For 21-year-old Ma Tha, wearing a stack of bronze neck coils is a sign of beauty and maintains the tradition of the Kayan tribe. She returned to the remote Pan Pet village in Demoso Township in Myanmar’s Kayah State in 2016 with her father after nine years working in Thailand while her mother and siblings remained in Myanmar. Ma Tha hopes the prospect of booming tourism and more income for selling traditional items will provide her with stability in her homeland. “It’s a struggling situation and we did not have enough income for the family’s needs, so we decided to leave Thailand,” she told ucanews.com. Ma Tha and her father now run a neat little shop selling locally made wooden dolls, scarves and individual bronze neck rings.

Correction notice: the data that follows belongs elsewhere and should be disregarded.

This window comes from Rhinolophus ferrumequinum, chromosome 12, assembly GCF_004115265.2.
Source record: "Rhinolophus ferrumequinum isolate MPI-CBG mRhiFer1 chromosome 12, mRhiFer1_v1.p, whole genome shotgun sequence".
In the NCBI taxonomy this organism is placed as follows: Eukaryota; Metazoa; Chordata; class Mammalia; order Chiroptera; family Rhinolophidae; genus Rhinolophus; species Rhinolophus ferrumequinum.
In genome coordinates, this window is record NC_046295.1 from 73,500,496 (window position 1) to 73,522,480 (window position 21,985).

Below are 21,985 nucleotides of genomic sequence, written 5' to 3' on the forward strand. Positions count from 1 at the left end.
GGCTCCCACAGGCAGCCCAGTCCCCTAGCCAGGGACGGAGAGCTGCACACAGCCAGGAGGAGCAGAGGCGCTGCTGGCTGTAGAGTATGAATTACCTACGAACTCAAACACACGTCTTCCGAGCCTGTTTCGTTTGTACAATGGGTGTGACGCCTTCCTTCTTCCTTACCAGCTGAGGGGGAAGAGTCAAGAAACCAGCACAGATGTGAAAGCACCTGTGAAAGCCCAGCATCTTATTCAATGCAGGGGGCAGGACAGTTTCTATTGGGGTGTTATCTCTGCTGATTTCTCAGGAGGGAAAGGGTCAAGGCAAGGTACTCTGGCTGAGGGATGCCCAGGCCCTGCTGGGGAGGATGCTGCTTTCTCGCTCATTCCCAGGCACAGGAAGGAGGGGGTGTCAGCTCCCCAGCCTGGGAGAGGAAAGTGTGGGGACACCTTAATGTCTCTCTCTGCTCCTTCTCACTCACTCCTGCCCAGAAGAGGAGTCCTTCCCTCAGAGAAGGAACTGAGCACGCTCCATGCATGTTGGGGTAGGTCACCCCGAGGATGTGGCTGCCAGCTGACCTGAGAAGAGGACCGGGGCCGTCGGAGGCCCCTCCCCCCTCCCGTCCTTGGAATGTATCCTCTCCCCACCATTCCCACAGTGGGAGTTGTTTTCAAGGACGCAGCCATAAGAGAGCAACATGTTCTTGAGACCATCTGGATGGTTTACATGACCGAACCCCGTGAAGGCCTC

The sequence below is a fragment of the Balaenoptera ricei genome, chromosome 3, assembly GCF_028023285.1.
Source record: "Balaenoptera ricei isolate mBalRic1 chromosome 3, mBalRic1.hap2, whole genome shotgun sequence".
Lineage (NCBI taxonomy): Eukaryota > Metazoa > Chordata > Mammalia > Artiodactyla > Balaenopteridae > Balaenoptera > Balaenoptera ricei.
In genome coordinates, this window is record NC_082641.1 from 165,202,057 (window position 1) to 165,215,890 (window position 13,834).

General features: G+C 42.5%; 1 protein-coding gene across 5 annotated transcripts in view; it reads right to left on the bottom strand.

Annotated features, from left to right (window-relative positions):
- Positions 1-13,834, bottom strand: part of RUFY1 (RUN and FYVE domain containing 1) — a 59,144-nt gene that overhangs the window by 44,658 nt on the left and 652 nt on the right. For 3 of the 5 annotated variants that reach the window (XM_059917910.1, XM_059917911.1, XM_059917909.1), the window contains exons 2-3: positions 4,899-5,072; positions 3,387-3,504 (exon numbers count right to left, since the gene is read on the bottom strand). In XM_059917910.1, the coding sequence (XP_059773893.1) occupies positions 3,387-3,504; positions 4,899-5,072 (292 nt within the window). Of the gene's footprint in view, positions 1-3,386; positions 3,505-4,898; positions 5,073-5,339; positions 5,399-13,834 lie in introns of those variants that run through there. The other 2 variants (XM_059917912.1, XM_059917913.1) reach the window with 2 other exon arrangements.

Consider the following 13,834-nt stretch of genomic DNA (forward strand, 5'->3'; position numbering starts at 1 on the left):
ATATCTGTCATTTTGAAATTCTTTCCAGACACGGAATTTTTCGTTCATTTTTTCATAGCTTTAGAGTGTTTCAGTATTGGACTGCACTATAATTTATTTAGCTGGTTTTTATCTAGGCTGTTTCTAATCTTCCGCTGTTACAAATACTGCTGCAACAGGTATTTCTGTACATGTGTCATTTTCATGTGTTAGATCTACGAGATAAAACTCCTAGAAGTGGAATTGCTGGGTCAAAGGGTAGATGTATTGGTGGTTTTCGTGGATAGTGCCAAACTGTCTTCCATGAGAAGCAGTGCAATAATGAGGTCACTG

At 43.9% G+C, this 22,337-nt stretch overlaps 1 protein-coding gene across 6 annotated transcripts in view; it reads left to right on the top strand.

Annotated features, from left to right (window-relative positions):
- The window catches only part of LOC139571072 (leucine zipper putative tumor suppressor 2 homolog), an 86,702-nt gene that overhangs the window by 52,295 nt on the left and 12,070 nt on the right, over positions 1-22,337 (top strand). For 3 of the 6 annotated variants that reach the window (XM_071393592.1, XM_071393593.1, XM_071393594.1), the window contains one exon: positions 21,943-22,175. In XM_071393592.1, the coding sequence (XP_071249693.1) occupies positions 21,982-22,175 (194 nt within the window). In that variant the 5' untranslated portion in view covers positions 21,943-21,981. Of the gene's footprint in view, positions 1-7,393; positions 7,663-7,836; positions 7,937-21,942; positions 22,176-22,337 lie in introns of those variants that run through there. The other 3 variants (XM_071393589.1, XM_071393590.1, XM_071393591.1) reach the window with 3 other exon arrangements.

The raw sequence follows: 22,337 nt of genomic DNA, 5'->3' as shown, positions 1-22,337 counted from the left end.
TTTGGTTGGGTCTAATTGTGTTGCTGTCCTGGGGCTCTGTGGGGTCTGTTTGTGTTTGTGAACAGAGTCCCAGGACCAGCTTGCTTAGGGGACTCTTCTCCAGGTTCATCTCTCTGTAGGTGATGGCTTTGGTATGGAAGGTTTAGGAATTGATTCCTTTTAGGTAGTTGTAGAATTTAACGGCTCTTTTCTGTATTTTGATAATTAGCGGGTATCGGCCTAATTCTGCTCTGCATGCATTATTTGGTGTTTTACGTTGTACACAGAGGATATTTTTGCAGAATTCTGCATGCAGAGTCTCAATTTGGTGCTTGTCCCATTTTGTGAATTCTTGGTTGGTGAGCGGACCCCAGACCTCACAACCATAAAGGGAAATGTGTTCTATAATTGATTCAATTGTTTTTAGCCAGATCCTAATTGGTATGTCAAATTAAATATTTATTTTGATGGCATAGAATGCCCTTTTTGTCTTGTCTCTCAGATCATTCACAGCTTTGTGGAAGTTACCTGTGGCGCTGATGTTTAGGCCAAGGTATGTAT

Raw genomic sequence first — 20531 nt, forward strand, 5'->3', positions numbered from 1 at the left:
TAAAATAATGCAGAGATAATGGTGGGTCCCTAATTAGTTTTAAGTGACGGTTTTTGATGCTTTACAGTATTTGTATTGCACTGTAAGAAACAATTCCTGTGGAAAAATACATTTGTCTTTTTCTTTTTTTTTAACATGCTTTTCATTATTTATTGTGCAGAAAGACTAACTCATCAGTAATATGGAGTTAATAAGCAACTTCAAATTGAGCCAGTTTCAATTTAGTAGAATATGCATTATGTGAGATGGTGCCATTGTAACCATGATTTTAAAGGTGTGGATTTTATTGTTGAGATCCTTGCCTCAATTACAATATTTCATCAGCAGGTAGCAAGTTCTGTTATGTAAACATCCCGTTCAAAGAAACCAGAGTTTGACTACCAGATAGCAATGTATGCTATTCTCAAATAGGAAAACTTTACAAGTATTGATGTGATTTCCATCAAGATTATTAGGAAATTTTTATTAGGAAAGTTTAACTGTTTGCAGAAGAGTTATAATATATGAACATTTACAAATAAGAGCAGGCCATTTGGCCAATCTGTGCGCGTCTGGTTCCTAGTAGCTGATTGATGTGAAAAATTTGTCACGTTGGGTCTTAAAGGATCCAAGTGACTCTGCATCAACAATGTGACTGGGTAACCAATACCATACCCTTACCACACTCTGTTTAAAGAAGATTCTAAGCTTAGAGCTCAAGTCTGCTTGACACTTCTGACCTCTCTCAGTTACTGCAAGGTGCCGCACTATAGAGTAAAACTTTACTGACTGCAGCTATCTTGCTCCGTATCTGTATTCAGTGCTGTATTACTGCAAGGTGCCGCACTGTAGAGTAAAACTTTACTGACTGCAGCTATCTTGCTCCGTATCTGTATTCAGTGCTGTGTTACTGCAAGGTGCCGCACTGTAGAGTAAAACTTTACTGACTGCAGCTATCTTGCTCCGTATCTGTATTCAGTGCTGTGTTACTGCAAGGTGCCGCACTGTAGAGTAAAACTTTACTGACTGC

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“Our daily income depends on the tourists and we have high hopes to get good income in our homeland in the future,” Ma Tha said as she made scarves in the shop near her two-story brick home. A single Kayan woman who can speak little English or Thai, Ma Tha is unmarried and says with a smile that she has no boyfriend. Once the preserve of travelers as its ethnic areas languished under junta rule, Myanmar is now a hot tourist draw. Much of Kayah State was off limits to foreigners and regarded as an unexplored area for decades under harsh military rule. In remote Pan Pet village, new roads are paved and electricity cable lines run alongside nice brick homes and shops selling handmade souvenirs. Tourists wander around taking portrait photos of old and young Kayan women. For years Kayan females have moved to Thailand to escape conflict and poverty and earn money posing for holidaymakers’ pictures in purpose-built Thai villages that are decried by rights campaigners as “human zoos”. About three years ago, they started to return to their homeland as it became more peaceful, allowing tourists access to the region and improvements to infrastructure such as roads and electricity. Kayan girls are given up to 10 neck rings to wear starting from five years old. They then add a new one every year until adulthood. The practice gives them a giraffe-like appearance that painfully compresses their shoulders and collarbones rather than stretching their necks. Many myths and legends surround the tradition, including one that women began wearing the rings to protect themselves from tigers and another that they enhance their beauty. The ancient Kayan tradition is centuries old but the practice faces an uncertain future as modernization looms for younger people. Mu Par, 20, said she would continue to wear bronze rings on her neck but would not allow her daughters to do so. “I want them to pursue their education,” she said. The gradual disappearance of the tradition is obvious in Pan Pet, where more than 1,000 residents live. As modernization emerges with easy access to mobile phones and the internet, young people are choosing to dress casually in T-shirts, blouses, trousers and longyis. Margarita, a 20-year-old Catholic woman, said she doesn’t wear bronze rings in her neck and prefers the free style of wearing a blouse and a longyi. She is from Kathanku village, a hamlet of Pan Pet where some 80 people reside in a mixed community of Buddhists and Catholics. A small wooden Catholic church is seen near Margarita’s home under green hills. Maria, 80, poses for a portrait photo in her small hut in Kathanku and says she became a Catholic 20 years ago by converting from Buddhism. The older generation like Maria seems comfortable and proud of their beauty by wearing rings as tourism booms in eastern Myanmar, but young people face the dilemma of choosing between an ancient tradition or wearing the rings for commercial purposes.